In about ten years time, the UK population will look something like this; out of every ten people, two people will be over 65, two will be under 18, leaving six people of working age.
If the present benefits system is any guide, at least one person will be receiving some kind of state benefit, while another will be a homemaker. That leaves just four people that actually get out of the house and receives a salary.
However, at least one out of four workers will be on the government payroll. Simply put, in about ten year’s time, three private sector workers will be sustaining the remaining seven.
The UK is ageing rapidly, that would be serious enough problem. However, today's 50-somethings haven't been too quick to put anything aside for those twilight years. In the contrary, they have been spending and building up a huge pile of personal debt.
Why have today's middle aged workers been so reckless? I'll give you three reasons; the stock market, the housing bubble and the government. People close to retirement have put too much faith in asset markets and the likelihood of a viable state pension system.
Over the last thirty years. Today's workers were hit by two successive asset bubbles that discouraged savings and encouraged consumption.
The first was the equity market. During the 80s and 90s, capital gains on the FTSE were impressive. With portfolios increasing effortlessly, pension plans prospered. People dodged the difficult task of actually spending less than they receive. However, the dot.com crash, coupled with a few criminally irresponsible tax changes by Brown, and those pension plans evaporated.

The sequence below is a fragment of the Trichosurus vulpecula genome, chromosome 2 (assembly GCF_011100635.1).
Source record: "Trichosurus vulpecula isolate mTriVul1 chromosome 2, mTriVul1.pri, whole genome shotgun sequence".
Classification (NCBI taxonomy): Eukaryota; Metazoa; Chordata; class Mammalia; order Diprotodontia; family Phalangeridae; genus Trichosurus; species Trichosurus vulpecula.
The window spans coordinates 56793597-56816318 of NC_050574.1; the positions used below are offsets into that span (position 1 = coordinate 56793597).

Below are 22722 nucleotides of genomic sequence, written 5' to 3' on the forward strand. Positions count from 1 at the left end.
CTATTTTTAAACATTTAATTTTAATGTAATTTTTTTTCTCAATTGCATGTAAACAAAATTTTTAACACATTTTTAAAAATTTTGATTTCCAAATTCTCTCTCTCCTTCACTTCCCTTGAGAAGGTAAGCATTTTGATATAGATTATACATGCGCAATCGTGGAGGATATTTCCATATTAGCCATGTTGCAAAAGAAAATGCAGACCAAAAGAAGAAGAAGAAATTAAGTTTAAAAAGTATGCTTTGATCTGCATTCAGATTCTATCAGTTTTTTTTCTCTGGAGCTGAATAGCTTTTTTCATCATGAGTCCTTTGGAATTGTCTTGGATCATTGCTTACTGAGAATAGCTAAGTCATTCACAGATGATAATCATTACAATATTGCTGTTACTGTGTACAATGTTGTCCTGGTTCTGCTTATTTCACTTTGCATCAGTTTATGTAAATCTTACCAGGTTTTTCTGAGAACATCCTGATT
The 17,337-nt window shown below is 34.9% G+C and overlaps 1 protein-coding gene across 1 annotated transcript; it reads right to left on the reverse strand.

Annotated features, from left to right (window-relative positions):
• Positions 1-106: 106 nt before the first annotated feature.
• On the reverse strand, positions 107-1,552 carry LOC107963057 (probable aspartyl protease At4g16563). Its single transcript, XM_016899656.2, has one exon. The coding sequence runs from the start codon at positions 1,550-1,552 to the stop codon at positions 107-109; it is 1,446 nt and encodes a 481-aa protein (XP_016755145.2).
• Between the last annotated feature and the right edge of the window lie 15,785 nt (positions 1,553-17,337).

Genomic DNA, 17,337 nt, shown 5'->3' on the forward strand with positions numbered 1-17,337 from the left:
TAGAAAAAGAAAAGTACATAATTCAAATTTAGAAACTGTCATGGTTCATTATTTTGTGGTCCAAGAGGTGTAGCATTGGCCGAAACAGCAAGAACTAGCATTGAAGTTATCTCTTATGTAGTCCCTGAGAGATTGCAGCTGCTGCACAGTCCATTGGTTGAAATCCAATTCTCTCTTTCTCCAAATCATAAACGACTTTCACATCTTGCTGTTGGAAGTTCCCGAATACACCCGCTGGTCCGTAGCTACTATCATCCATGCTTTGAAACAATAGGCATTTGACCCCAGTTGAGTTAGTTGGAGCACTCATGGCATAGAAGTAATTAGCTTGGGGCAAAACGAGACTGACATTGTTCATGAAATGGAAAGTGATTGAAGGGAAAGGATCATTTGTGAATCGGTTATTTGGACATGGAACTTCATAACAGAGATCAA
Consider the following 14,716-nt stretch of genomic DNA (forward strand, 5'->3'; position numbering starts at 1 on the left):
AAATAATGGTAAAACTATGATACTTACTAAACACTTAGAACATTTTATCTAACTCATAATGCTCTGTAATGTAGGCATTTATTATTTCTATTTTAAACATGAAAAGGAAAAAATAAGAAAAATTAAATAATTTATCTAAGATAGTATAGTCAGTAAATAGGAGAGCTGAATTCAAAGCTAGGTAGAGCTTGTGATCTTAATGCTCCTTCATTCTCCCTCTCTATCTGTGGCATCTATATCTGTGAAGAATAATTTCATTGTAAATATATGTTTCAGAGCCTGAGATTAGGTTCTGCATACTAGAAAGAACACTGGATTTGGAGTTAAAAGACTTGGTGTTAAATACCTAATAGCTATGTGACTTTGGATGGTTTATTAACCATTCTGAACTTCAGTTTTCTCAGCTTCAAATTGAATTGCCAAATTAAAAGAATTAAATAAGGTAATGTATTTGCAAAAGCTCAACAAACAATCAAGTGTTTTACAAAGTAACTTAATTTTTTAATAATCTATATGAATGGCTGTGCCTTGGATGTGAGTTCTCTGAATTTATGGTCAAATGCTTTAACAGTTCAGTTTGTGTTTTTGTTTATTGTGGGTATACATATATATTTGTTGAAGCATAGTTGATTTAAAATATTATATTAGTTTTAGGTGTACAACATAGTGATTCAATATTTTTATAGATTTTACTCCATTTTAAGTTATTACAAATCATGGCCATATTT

There was a similar story in the housing market with its regular cycle of boom, bust, and then even more boom. It sucked many middle aged people into thinking that their three-bedroom semi will provide a sufficient retirement nest egg. The BTL scam was a deluded variation on this theme.
Going foward, the prospects of any follow-on bubble is bleak. Equity markets are unlikely to repeat those two glorious decades of hyper appreciation. An economy with an ageing population is unlikely to be an innovative and productive. As for the housing market, it is hard to see how those semis will keep their value when everyone on the street has the same idea of cashing in and downsizing into a granny flat.
What of those state pensions? Can our newly retired pensions count on the generously of those three lonely workers holding everyone else up?
That famous old cliche - you reap what you sow - seems very appropriate. Today's 50-somethings haven't taken seriously the problems of young workers. Many have been priced out of the housing market, forced to pay off student loans, and taxed heavily once they entered the job market. Today's mistreated young workers will eventually assume control, and it is very likely that they will take a very dim view of their extravagant elders.
A reckoning is on its way. The UK pension system, both private and public, will collapse. There are no short cuts to a comfortable retirement via asset bubbles in housing and equity. Those without any savings will find their declining years both difficult and impoverished.
So what should an ageing spender do as retirement draws close? What is the best asset class out there? I have always thought children were an excellent investment. Treat them well, educate them, and drill in a strong sense of familial dependency. When the time comes, just hope that they have prospered enough to look back and remember their dear old Ma and Pa.